Muslim women are deprived of the proprietary remedies offered by the Divorce Act and are often left destitute or with small estates upon the Talãq. Muslim marriages fail to provide for redistribution of assets on the dissolution of the marriage when redistribution would be fair. Neither do they provide for the forfeiture of the patrimonial benefits of the marriage at the time of its dissolution, unlike other marriages that are dissolved.
The Constitutional Court declared the Marriage and Divorce Acts inconsistent with the Constitution for failing to recognise marriages entered into in terms of Sharia law. The common law definition of marriage was also declared to be inconsistent with the Constitution and invalid to the extent that it excludes Muslim marriages.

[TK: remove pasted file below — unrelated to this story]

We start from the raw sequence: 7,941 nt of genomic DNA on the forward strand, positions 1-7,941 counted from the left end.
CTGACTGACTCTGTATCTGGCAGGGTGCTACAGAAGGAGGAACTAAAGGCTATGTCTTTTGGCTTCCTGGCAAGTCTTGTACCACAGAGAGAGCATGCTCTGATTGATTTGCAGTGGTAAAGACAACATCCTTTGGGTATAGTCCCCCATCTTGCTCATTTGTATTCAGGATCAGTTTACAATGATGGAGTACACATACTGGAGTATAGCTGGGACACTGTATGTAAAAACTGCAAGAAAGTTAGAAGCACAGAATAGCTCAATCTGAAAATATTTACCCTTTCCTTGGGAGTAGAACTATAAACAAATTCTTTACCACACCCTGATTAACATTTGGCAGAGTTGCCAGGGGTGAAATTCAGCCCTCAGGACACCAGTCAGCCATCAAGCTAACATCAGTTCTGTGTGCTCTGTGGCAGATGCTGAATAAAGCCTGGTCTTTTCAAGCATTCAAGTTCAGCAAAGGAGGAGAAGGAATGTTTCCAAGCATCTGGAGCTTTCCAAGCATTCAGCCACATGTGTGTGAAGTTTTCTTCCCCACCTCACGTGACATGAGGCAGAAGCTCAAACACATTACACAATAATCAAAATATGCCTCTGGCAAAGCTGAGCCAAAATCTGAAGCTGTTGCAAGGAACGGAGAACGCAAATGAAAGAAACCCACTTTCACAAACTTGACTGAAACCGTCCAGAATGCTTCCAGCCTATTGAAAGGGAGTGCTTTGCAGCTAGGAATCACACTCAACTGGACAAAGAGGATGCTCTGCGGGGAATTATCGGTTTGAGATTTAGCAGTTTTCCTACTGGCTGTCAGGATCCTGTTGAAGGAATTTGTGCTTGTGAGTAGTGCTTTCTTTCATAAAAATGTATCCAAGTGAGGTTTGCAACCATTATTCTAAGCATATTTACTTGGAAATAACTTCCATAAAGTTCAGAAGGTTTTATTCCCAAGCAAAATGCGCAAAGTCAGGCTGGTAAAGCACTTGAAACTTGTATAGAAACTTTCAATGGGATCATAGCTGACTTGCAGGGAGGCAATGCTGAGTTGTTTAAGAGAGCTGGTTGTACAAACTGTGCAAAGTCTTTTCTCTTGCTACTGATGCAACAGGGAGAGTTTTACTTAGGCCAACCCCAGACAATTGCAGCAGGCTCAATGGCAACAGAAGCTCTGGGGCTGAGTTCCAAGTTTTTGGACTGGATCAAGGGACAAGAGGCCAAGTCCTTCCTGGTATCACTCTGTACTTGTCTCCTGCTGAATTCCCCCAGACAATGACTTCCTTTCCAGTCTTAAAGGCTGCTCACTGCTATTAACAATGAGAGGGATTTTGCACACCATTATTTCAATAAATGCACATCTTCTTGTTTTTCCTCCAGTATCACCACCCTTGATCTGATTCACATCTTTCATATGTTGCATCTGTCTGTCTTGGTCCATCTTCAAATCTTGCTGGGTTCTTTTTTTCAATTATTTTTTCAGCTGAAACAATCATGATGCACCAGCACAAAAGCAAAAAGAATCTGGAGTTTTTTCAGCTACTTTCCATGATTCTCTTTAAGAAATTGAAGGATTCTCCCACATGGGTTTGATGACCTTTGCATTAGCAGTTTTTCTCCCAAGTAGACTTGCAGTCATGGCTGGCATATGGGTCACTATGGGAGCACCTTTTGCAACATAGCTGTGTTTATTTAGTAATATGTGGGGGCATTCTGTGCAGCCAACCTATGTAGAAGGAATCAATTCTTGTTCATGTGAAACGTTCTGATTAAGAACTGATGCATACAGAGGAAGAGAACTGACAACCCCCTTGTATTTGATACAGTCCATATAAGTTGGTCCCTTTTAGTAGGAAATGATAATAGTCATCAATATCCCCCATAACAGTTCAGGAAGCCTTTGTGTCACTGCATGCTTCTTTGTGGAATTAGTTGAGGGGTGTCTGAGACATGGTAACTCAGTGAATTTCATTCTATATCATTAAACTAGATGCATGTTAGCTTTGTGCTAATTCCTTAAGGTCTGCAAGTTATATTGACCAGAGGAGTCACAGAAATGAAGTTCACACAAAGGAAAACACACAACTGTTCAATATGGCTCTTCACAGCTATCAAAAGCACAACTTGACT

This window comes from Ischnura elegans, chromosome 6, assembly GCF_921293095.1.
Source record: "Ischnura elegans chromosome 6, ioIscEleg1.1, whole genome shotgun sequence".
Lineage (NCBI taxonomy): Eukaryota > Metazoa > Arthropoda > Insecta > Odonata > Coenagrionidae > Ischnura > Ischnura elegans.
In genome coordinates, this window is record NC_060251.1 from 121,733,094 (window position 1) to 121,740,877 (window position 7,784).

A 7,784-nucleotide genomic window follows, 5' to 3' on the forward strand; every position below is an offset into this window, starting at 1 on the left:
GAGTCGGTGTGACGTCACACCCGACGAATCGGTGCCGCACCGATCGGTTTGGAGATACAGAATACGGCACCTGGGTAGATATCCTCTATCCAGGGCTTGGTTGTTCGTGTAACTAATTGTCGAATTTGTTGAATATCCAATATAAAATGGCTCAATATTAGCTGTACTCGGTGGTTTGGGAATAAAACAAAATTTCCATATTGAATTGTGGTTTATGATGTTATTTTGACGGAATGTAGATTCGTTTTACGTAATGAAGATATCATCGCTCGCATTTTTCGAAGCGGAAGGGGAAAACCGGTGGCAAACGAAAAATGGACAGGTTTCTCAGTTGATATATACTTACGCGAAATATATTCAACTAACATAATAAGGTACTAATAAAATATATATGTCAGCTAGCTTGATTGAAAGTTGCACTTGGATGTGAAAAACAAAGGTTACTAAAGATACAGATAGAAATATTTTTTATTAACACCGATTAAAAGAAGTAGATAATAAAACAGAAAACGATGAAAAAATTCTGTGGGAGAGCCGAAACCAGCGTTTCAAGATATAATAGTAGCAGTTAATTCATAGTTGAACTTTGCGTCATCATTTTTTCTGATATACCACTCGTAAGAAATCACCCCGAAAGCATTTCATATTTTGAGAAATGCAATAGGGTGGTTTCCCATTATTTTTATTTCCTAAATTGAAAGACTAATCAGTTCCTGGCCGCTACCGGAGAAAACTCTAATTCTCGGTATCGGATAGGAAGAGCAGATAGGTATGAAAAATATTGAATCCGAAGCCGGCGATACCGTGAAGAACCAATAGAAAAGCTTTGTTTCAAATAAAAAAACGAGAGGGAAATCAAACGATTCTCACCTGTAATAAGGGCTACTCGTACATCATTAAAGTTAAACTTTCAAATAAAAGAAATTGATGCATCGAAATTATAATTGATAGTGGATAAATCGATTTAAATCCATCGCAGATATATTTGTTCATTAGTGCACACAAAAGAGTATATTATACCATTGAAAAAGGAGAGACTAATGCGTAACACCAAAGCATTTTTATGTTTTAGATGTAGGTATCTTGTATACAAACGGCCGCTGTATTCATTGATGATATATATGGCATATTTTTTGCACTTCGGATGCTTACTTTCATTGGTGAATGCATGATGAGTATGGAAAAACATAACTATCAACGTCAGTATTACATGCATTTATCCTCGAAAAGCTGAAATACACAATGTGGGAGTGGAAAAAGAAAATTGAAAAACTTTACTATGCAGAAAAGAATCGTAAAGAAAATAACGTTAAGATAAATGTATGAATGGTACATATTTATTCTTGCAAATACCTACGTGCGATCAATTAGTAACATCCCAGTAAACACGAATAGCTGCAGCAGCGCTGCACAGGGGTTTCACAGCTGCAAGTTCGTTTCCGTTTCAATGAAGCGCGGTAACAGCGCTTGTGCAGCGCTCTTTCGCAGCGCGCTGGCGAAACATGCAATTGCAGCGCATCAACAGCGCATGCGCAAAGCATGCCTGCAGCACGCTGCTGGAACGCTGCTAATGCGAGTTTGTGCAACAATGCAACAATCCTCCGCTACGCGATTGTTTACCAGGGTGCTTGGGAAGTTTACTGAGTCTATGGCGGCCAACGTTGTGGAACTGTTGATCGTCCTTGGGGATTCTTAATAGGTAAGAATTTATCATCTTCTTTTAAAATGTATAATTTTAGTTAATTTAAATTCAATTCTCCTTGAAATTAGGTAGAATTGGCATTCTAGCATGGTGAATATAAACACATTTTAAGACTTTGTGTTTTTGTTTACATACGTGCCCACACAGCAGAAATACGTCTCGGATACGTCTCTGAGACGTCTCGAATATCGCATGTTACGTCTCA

Interim relief was granted to allow for the legislative defects to be remedied within 24 months. Muslim marriages entered into, or which have been terminated as of December 2014, where proceedings have been instituted but not finalised, may in the meantime be dissolved in accordance with the Divorce Act. All the provisions of the Divorce Act will apply, and these marriages will be treated as marriages out of community of property, irrespective of when the marriage was entered into, except where there is an agreement to the contrary.